Which fruit will ripen after picking?

imageMy favorite part of summer is the abundance of fresh ripe fruit available.  It is so nice to have a variety of fruit available at a reasonable price.  For me, this is the easiest time of the year to meet the daily requirement for fruits and vegetables.  Remember that a serving of fruit is roughly ½ cup of fruit or an entire medium sized fruit.

We always like to choose the ripest fruit available when grocery shopping but sometimes it would be nice to have fruit that is dead ripe later in the week.  Often at AnswerLine we get questions about which fruits will ripen at home and which can be purchased a bit under ripe that will ripen further.

These fruits will continue to ripen at home:

  • Avocados
  • Papayas
  • Bananas
  • Honeydew melon
  • Mangos
  • Nectarines
  • Peaches
  • Pears
  • Plums
  • Tomatoes

You can speed ripening by placing the fruit into a brown paper bag.  Adding a ripe apple to the bag can speed ripening. Be sure to check the fruit daily for ripeness. Wait until the fruit is ripe to refrigerate it. Bananas can be refrigerated or frozen.  The peel will turn brown but the fruit inside will remain light colored.  You can prolong the life of your bananas with refrigeration.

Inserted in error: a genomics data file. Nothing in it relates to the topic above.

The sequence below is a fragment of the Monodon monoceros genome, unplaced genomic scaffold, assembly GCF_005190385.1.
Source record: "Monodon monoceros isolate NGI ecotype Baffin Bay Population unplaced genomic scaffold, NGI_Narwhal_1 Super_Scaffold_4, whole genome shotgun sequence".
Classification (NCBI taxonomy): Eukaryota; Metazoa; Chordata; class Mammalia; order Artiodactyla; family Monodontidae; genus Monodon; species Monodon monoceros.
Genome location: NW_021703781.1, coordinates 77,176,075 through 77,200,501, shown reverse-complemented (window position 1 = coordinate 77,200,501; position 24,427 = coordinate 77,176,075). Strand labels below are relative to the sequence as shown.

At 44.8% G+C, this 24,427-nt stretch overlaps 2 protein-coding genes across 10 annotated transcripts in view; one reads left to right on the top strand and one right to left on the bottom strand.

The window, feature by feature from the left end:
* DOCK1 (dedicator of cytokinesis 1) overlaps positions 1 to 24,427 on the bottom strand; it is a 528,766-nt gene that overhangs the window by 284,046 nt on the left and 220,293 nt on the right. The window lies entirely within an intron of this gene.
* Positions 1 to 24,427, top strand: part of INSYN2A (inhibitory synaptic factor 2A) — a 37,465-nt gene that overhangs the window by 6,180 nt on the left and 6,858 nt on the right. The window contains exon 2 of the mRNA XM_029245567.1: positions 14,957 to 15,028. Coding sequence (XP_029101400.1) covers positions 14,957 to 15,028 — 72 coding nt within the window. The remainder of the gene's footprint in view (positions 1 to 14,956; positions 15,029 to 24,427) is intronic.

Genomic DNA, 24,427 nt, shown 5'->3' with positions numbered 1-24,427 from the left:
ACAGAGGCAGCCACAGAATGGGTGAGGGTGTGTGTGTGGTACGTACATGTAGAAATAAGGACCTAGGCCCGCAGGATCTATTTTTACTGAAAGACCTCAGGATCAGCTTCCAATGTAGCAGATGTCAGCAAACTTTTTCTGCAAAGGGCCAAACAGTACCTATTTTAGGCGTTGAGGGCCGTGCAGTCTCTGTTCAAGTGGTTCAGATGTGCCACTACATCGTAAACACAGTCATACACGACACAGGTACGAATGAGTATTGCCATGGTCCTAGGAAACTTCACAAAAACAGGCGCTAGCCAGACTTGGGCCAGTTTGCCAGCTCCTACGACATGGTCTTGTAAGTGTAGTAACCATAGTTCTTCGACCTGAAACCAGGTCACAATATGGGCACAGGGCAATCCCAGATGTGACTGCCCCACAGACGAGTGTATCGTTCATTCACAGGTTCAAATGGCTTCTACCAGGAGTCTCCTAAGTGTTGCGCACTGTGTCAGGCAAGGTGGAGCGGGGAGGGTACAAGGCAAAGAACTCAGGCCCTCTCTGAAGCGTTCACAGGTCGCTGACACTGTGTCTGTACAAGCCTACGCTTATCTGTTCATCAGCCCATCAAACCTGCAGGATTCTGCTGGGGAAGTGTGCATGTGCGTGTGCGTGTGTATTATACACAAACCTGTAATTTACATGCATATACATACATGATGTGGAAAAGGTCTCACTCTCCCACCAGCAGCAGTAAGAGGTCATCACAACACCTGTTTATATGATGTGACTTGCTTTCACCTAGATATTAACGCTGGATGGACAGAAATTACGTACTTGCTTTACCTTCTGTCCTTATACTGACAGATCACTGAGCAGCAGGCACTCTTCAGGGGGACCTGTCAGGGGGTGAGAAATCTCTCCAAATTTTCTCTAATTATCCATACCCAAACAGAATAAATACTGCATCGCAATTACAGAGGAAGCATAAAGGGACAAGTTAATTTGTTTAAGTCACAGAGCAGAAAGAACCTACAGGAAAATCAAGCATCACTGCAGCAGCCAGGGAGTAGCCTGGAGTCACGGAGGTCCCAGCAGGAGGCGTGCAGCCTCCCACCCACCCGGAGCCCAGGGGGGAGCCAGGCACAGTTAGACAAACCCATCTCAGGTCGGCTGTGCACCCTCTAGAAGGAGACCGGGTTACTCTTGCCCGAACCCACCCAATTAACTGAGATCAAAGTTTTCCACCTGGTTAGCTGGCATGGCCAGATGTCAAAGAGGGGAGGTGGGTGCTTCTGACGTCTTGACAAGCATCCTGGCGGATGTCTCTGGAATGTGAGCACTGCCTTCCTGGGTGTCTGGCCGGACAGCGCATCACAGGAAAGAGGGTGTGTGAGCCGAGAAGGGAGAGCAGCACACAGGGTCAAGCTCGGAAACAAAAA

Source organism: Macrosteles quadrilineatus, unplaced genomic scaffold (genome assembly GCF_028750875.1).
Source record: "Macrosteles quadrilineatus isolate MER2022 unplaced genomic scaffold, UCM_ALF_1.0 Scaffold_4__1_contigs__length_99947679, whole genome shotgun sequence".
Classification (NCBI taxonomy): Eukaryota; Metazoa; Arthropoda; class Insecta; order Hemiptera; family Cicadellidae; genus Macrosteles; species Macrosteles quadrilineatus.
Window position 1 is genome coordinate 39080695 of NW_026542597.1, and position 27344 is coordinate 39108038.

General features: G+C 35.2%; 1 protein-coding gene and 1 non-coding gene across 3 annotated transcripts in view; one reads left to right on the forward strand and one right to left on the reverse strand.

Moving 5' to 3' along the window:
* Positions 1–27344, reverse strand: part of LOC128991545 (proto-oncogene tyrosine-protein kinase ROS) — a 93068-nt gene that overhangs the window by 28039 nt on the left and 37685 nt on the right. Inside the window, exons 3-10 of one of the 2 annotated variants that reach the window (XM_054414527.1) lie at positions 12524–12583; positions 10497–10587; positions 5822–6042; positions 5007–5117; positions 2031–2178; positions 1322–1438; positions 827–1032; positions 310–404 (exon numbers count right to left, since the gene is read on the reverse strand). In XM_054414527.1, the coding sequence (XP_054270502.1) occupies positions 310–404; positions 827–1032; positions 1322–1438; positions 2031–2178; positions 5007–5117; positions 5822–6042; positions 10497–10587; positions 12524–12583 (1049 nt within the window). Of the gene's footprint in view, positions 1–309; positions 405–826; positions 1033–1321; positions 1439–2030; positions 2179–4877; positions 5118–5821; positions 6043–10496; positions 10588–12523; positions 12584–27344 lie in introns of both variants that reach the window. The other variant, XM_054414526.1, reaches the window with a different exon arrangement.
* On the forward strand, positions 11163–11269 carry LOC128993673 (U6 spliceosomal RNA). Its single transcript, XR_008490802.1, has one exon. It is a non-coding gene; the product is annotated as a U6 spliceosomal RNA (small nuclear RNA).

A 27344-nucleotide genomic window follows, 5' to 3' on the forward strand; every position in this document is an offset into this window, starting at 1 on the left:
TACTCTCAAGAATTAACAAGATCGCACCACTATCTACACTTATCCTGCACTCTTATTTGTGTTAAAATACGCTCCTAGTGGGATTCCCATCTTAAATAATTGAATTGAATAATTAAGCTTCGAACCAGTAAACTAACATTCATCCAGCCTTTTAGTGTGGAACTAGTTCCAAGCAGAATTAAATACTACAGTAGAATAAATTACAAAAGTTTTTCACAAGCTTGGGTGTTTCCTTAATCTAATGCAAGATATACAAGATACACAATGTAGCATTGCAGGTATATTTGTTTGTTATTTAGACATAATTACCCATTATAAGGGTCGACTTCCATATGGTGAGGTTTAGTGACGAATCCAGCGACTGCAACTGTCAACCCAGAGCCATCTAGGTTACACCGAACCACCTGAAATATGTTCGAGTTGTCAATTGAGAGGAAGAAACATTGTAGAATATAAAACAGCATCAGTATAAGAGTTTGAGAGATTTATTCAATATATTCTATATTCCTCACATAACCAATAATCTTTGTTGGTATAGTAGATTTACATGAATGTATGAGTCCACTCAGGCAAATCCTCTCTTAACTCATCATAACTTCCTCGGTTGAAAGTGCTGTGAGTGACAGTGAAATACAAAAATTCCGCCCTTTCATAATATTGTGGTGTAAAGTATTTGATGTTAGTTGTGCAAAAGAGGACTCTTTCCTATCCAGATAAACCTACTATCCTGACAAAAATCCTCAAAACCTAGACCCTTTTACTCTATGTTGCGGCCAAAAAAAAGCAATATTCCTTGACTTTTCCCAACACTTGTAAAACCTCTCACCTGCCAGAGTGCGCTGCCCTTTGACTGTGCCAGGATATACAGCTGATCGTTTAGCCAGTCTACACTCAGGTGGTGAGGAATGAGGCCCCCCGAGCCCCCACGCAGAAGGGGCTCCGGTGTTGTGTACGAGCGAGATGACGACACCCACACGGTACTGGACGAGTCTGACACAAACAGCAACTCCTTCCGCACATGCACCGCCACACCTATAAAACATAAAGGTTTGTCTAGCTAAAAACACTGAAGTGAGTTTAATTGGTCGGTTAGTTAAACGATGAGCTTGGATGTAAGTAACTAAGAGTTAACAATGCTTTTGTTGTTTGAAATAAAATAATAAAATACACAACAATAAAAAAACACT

These fruits will not ripen further after picking.  You can store them in the refrigerator when you bring them into your home.

  • Apples
  • Blueberries
  • Blackberries
  • Cantaloupe
  • Cherries
  • Citrus fruit
  • Grapes
  • Pomegranate
  • Pineapple
  • Raspberries
  • Strawberries

Enjoy the bounty of summer.  Remember that you are able to freeze or home can many of these fruits to enjoy this winter.

Liz Meimann

Liz Meimann

I received both my undergraduate and graduate degrees in Food Science at Iowa State University. I love to quilt, sew, cook, and bake. I spent many years gardening, canning, and preserving food for my family when my children were at home.

More Posts - Website

2 thoughts on “Which fruit will ripen after picking?

  1. Dear Liz
    What about oranges. When I buy a bag some are easy to peel and for others I have to wait one or more days and then they peel easily. Apparently because they ripened. And then taste delicious

    You state oranges don’t ripe.
    How does that work?
    I look forward to hearing from you.
    Best regards,
    Jan

  2. Jan, Liz has retired from AnswerLine. Contrary to the phenomenon you suggest, oranges only ripen on trees. However, they may peel easier after sitting for a few days at room temperature giving the pith — the white part between the skin and fruit — time to pull back a little lessening adhesion to the skin. Pith can be sour or bitter. While I can find no scientific evidence, there is a possibility that the sourness or bitterness of the pith may also lessen.

Leave a Reply

Your email address will not be published. Required fields are marked *

AnswerLine

Subscribe to AnswerLine Blog

Enter your email address:

Connect with us!

AnswerLine's Facebook page AnswerLine's Twitter account AnswerLine's Pinterest page
Email: answer@iastate.edu
Phone: (Monday-Friday, 9 am-noon; 1-4 pm)
 1-800-262-3804 (in Iowa)
 1-800-854-1678 (in Minnesota)

Archives

Categories